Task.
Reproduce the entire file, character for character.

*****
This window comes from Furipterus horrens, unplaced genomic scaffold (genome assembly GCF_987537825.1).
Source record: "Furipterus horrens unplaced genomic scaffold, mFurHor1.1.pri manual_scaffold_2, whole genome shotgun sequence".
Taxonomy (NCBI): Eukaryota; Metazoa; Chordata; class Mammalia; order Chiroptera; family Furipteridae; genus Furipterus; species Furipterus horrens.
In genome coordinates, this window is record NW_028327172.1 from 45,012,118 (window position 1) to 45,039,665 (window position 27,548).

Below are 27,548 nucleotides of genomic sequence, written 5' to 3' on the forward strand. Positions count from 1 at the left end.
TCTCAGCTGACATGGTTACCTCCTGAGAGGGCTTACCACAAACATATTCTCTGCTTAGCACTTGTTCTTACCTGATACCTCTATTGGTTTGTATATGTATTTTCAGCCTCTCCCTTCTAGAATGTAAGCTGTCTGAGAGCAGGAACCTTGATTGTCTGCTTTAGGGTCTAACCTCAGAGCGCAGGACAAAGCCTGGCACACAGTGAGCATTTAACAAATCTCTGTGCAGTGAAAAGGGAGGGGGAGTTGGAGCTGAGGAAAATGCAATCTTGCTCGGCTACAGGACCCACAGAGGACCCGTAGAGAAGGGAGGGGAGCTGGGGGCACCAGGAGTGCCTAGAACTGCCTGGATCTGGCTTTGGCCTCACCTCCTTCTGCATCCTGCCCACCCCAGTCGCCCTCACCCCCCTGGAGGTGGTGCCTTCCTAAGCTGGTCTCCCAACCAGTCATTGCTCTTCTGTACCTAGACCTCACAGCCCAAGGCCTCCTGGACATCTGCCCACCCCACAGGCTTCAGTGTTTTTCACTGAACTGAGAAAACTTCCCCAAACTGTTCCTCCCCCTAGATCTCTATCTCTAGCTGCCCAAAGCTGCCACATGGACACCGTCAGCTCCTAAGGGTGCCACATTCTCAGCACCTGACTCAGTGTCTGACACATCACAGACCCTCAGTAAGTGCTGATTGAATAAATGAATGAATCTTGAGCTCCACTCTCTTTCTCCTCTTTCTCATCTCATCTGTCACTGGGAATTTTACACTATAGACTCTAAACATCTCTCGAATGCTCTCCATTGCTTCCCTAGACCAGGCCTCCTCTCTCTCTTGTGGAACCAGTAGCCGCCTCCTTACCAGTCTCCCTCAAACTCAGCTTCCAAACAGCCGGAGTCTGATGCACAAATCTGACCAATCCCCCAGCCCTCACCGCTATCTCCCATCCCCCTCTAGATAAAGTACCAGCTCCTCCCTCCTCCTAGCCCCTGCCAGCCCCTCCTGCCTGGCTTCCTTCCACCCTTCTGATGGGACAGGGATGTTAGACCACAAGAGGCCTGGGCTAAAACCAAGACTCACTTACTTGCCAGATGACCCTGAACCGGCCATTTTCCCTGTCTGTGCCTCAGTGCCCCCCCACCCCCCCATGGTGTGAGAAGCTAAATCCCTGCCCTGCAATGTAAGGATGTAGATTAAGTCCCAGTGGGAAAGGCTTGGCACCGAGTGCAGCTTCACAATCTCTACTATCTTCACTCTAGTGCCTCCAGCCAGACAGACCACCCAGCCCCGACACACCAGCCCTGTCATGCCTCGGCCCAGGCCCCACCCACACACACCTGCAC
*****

This window comes from Furipterus horrens, unplaced genomic scaffold (genome assembly GCF_987537825.1).
Source record: "Furipterus horrens unplaced genomic scaffold, mFurHor1.1.pri manual_scaffold_2, whole genome shotgun sequence".
Taxonomy (NCBI): Eukaryota; Metazoa; Chordata; class Mammalia; order Chiroptera; family Furipteridae; genus Furipterus; species Furipterus horrens.
In genome coordinates, this window is record NW_028327172.1 from 45,012,118 (window position 1) to 45,039,665 (window position 27,548).

Below are 27,548 nucleotides of genomic sequence, written 5' to 3' on the forward strand. Positions count from 1 at the left end.
TCTCAGCTGACATGGTTACCTCCTGAGAGGGCTTACCACAAACATATTCTCTGCTTAGCACTTGTTCTTACCTGATACCTCTATTGGTTTGTATATGTATTTTCAGCCTCTCCCTTCTAGAATGTAAGCTGTCTGAGAGCAGGAACCTTGATTGTCTGCTTTAGGGTCTAACCTCAGAGCGCAGGACAAAGCCTGGCACACAGTGAGCATTTAACAAATCTCTGTGCAGTGAAAAGGGAGGGGGAGTTGGAGCTGAGGAAAATGCAATCTTGCTCGGCTACAGGACCCACAGAGGACCCGTAGAGAAGGGAGGGGAGCTGGGGGCACCAGGAGTGCCTAGAACTGCCTGGATCTGGCTTTGGCCTCACCTCCTTCTGCATCCTGCCCACCCCAGTCGCCCTCACCCCCCTGGAGGTGGTGCCTTCCTAAGCTGGTCTCCCAACCAGTCATTGCTCTTCTGTACCTAGACCTCACAGCCCAAGGCCTCCTGGACATCTGCCCACCCCACAGGCTTCAGTGTTTTTCACTGAACTGAGAAAACTTCCCCAAACTGTTCCTCCCCCTAGATCTCTATCTCTAGCTGCCCAAAGCTGCCACATGGACACCGTCAGCTCCTAAGGGTGCCACATTCTCAGCACCTGACTCAGTGTCTGACACATCACAGACCCTCAGTAAGTGCTGATTGAATAAATGAATGAATCTTGAGCTCCACTCTCTTTCTCCTCTTTCTCATCTCATCTGTCACTGGGAATTTTACACTATAGACTCTAAACATCTCTCGAATGCTCTCCATTGCTTCCCTAGACCAGGCCTCCTCTCTCTCTTGTGGAACCAGTAGCCGCCTCCTTACCAGTCTCCCTCAAACTCAGCTTCCAAACAGCCGGAGTCTGATGCACAAATCTGACCAATCCCCCAGCCCTCACCGCTATCTCCCATCCCCCTCTAGATAAAGTACCAGCTCCTCCCTCCTCCTAGCCCCTGCCAGCCCCTCCTGCCTGGCTTCCTTCCACCCTTCTGATGGGACAGGGATGTTAGACCACAAGAGGCCTGGGCTAAAACCAAGACTCACTTACTTGCCAGATGACCCTGAACCGGCCATTTTCCCTGTCTGTGCCTCAGTGCCCCCCCACCCCCCCATGGTGTGAGAAGCTAAATCCCTGCCCTGCAATGTAAGGATGTAGATTAAGTCCCAGTGGGAAAGGCTTGGCACCGAGTGCAGCTTCACAATCTCTACTATCTTCACTCTAGTGCCTCCAGCCAGACAGACCACCCAGCCCCGACACACCAGCCCTGTCATGCCTCGGCCCAGGCCCCACCCACACACACCTGCAC